Let’s talk possible solutions here. I could buy some shitty murder novel or maybe a good one, like the new Michael Connolly I saw at the store last week. Perhaps a good old caper that really sucks me in would do me good. Or maybe I just need to go on another murder novel binge for a few months where I just read one per week until I remember that almost every one winds up with the same ending. Maybe I should just forget to pay the cable bill this month so it and my internet gets cut off and I don’t have anything else to do. Then I’ll be forced to read. Then again, I could just pick up another non-fiction history volume that’s on my shelf since it’s been almost a year since I finished one of those. I’ve read that just giving reading a rest for awhile helps sometimes, but for the past few years I’ve always been reading at least one book at any given time, so this is a tough one to swallow.
How about you? What do you do when you can’t seem to get into a reading rhythm?
I know, I’ve been severely neglecting this blog for a few weeks. I went from posting photos nearly every day, to writing once a week and posting photos twice a week, to writing OR posting photos once a week, to almost nothing. Part of the reason is that I worked overtime for three weeks this month, and spent the weekends working on my vehicles. But, let’s not make excuses.
More recently, I spent Christmas weekend on a completely unplanned roadtrip with one of my old army buddies, Seth. He was supposed to leave earlier in the week, but ended up having to wait til a debtor paid up on Saturday. We were texting and I asked him if he had left yet. He said no, but he was leaving that night and oh, by the way, was I up for a roadtrip? I’m always up for a roadtrip, especially when I’d otherwise be sitting home alone over Christmas weekend. So, despite my having to work at 8am on Tuesday, I was on the road beginning a two thousand-mile roadtrip at 7pm Saturday night.
The central Iowa area had gotten hit by a foot of snow or more Thursday and Friday. By the time we reached the area at daybreak on Sunday, the roads were all clear and we pointed at all the cars in the ditch along the way. Funny story, but last time I drove to Iowa by myself to visit another friend, I was in a front-wheel drive car with summer tires and the area had been hit by a very similar storm. That time the roads weren’t quite so clear, but regardless, I hauled ass down the highway while noting to myself all the cars in the ditch. The good thing is that that trip five years ago was the last time I’d seen snow, so this was a welcome sight:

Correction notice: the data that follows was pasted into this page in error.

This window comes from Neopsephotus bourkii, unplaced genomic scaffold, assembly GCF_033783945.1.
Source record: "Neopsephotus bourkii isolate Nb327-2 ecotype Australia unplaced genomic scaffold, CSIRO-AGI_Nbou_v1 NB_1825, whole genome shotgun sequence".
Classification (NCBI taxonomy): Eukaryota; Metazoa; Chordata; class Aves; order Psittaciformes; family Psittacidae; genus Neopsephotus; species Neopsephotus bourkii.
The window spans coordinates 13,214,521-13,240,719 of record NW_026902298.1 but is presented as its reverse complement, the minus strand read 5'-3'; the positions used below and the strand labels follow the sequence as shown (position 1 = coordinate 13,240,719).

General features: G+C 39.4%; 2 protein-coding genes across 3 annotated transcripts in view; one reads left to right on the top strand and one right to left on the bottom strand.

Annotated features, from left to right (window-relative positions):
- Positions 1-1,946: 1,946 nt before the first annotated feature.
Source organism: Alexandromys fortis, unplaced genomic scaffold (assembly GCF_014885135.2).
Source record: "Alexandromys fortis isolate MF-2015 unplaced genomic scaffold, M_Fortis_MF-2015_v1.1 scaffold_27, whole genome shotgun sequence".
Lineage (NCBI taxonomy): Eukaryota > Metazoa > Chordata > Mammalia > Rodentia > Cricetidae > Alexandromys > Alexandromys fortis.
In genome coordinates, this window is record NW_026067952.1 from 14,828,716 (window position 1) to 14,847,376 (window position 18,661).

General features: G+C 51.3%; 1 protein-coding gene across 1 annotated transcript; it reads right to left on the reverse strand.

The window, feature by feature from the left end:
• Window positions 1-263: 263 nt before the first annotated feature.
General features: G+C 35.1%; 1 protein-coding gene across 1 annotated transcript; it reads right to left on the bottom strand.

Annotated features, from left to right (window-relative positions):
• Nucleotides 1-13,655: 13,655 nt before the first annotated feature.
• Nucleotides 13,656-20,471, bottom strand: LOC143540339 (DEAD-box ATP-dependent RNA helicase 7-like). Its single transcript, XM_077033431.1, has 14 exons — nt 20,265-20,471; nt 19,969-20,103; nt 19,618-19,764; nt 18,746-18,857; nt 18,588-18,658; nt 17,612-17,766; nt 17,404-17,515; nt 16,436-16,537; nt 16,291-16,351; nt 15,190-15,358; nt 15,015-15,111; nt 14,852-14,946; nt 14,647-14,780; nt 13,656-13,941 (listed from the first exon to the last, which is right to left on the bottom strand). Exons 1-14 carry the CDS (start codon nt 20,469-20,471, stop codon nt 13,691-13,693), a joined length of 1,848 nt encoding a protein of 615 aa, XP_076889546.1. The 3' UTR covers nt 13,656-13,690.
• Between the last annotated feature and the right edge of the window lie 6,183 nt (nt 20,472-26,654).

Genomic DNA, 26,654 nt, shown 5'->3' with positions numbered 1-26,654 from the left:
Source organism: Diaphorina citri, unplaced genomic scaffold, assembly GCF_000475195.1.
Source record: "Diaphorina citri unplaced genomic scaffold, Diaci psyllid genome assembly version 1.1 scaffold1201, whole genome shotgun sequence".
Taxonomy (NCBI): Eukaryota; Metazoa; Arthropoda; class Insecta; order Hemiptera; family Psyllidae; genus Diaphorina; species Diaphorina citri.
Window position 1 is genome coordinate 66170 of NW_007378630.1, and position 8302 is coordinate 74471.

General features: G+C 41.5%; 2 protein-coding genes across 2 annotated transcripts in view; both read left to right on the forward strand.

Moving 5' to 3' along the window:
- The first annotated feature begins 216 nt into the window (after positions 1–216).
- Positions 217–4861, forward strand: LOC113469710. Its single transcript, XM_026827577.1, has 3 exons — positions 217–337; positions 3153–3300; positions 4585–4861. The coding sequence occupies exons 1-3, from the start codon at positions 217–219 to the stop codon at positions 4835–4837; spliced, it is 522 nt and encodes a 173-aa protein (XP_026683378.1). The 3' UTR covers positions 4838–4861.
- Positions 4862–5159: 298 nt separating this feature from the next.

I was hoping I’d get to take a lot of cool pictures in the snow and whatnot all weekend, but this is the only decent one that came out of it. Anyway, we got to meet a friend I’ve been speaking to online and over the phone for the past two years for lunch, so despite looking like a couple of cokeheads coming down from a week-long binge we had a good time Sunday and got to relax a bit. After having dinner with Seth’s parents that night, we settled down for some TV watching until bedtime. Isn’t it sad that after being on the road for 14 hours and not having much to do all day, we still didn’t head to bed until midnight? Monday was a pretty lazy day, hanging at Seth’s mom’s house until evening, when we hitched up our trailer for the drive further north to his hometown. We spent the evening drinking beer in Seth’s friend’s shop (oh how that reminded me of high school) and trying to avoid the subzero weather.
Christmas morning was not very Christmasy. We had to go try and get a truck (that hadn’t moved in four months) running long enough to get it on the trailer. This didn’t happen so eventually we ended up pushing it on with another truck, while I cranked on a pulley to pull it up all the way. Those were a fun three hours outside where it was at least five below zero. Somehow this got me wondering how and why in the hell I spent so much time in high school (in Wisconsin) standing around outside in jeans and a Carhartt jacket drinking beer for hours on end. Nine years between Texas and Iraq really spoils a person as far as weather is concerned. We had a little time for Seth to visit with his siblings before we hit the road around noon. After visiting Seth’s dad in Sioux City, we were on our way into a snow storm in Oklahoma. Now normally this would have been a minor storm, if it hadn’t been in Oklahoma. Besides the lack of road maintenance, we were hauling a gooseneck trailer containing a nine foot-tall truck, in a truck that has mud tires. Great in mud and offroad, not so great on snowy highways.